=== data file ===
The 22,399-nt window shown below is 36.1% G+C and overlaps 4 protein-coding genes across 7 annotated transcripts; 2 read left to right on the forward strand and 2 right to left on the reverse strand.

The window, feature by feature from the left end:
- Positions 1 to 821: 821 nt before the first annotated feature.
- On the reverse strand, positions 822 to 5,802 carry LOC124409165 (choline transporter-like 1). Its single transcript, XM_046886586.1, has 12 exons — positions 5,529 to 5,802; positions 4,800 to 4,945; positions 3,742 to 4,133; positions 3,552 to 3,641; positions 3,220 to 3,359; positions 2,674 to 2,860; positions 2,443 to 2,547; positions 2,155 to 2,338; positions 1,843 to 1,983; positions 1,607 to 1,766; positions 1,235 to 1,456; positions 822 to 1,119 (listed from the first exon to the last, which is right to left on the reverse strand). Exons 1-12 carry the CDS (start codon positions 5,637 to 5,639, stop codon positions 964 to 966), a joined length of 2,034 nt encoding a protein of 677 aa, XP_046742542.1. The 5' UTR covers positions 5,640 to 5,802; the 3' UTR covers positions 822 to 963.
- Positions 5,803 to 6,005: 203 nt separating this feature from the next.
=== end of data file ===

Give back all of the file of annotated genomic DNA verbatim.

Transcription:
The 22,399-nt window shown below is 36.1% G+C and overlaps 4 protein-coding genes across 7 annotated transcripts; 2 read left to right on the forward strand and 2 right to left on the reverse strand.

The window, feature by feature from the left end:
- Positions 1 to 821: 821 nt before the first annotated feature.
- On the reverse strand, positions 822 to 5,802 carry LOC124409165 (choline transporter-like 1). Its single transcript, XM_046886586.1, has 12 exons — positions 5,529 to 5,802; positions 4,800 to 4,945; positions 3,742 to 4,133; positions 3,552 to 3,641; positions 3,220 to 3,359; positions 2,674 to 2,860; positions 2,443 to 2,547; positions 2,155 to 2,338; positions 1,843 to 1,983; positions 1,607 to 1,766; positions 1,235 to 1,456; positions 822 to 1,119 (listed from the first exon to the last, which is right to left on the reverse strand). Exons 1-12 carry the CDS (start codon positions 5,637 to 5,639, stop codon positions 964 to 966), a joined length of 2,034 nt encoding a protein of 677 aa, XP_046742542.1. The 5' UTR covers positions 5,640 to 5,802; the 3' UTR covers positions 822 to 963.
- Positions 5,803 to 6,005: 203 nt separating this feature from the next.